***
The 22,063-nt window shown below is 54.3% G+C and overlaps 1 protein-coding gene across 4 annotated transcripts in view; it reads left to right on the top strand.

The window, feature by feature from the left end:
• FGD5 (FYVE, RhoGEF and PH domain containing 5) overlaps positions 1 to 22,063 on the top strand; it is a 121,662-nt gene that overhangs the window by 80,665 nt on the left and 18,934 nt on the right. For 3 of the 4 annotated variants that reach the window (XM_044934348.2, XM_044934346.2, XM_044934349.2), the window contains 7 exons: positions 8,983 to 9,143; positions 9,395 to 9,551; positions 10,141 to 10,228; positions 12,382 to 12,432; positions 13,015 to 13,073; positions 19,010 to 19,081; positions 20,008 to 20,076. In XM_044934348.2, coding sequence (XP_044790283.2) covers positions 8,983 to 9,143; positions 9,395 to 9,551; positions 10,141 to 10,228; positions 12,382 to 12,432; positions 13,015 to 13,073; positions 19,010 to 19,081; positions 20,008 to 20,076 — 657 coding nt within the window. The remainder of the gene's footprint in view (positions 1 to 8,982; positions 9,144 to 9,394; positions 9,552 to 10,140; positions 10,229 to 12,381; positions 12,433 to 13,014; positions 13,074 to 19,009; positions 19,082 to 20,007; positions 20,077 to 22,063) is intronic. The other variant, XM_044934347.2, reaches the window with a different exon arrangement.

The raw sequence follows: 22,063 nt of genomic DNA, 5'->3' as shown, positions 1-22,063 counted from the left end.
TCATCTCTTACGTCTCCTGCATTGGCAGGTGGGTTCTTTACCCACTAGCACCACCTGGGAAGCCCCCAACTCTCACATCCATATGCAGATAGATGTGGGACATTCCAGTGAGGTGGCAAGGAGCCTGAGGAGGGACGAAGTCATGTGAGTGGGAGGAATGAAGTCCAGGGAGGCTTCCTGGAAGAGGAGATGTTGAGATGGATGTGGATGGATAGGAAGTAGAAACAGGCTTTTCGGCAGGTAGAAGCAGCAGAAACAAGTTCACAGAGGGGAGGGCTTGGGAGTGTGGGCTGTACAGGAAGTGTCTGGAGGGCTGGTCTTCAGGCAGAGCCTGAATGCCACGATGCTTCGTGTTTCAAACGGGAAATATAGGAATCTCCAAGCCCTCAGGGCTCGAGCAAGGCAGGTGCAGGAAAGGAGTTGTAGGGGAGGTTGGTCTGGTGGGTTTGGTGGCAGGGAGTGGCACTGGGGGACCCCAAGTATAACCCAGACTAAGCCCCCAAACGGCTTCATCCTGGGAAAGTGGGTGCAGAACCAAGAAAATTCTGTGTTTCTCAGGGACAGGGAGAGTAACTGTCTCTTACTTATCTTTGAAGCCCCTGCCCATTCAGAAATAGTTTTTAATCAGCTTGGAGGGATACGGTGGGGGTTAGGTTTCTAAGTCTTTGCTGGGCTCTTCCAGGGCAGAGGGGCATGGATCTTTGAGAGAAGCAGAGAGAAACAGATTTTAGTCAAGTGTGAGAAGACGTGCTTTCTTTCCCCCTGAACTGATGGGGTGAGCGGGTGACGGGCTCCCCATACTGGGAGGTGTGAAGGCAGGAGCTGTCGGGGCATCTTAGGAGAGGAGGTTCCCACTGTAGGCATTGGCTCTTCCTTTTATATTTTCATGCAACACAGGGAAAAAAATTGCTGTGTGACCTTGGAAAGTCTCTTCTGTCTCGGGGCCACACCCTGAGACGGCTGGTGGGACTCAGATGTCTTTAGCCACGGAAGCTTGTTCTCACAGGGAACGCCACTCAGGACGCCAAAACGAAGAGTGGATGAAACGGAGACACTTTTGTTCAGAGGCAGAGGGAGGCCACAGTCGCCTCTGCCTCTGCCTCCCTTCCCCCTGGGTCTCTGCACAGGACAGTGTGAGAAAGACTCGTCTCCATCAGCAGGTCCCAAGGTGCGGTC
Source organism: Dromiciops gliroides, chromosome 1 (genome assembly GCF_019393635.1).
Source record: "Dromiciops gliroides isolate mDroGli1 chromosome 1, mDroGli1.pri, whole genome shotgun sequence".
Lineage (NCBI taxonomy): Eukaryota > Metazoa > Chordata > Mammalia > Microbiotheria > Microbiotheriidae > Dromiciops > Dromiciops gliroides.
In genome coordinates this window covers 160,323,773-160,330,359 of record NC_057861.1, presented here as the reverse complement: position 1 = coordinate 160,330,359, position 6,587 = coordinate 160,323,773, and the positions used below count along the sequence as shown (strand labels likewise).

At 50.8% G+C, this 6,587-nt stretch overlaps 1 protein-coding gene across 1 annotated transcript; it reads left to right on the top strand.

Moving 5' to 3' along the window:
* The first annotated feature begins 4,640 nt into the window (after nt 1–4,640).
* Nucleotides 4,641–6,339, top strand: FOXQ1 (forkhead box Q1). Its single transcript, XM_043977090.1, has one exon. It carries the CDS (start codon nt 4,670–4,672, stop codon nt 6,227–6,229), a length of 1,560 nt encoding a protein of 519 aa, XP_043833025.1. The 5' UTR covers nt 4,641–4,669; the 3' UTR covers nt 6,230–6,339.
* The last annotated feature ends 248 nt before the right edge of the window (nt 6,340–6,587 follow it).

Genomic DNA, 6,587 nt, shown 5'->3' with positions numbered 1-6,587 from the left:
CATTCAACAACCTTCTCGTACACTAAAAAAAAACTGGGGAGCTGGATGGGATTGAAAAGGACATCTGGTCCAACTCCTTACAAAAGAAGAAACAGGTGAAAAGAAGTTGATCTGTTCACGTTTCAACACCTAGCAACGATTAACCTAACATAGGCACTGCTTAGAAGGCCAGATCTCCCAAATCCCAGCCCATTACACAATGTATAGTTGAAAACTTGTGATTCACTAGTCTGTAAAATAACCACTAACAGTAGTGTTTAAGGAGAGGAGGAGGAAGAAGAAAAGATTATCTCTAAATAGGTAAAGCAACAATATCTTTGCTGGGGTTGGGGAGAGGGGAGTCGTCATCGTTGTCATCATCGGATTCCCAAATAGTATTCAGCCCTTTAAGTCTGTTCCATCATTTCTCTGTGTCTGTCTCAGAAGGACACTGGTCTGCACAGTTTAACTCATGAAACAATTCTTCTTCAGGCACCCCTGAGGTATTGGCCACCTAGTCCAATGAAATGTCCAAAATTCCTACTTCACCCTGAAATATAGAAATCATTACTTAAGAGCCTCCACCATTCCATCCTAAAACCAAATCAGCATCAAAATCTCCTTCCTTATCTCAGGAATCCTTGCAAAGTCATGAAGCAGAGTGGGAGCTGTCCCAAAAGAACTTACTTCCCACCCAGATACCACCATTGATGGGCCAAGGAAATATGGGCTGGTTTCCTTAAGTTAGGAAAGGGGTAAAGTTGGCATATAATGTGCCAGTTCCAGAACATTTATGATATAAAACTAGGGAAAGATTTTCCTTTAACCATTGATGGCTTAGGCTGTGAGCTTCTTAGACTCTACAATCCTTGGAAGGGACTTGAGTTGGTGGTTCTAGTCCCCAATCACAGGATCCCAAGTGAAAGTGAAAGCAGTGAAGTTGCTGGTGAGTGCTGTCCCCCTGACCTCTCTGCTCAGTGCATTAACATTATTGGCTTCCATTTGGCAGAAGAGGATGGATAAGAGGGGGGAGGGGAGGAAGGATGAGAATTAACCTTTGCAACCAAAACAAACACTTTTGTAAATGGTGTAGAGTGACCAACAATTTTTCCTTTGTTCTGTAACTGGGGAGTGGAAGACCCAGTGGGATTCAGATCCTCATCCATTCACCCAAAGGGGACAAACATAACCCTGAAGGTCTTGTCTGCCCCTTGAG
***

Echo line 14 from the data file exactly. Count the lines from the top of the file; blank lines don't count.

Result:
* The last annotated feature ends 248 nt before the right edge of the window (nt 6,340–6,587 follow it).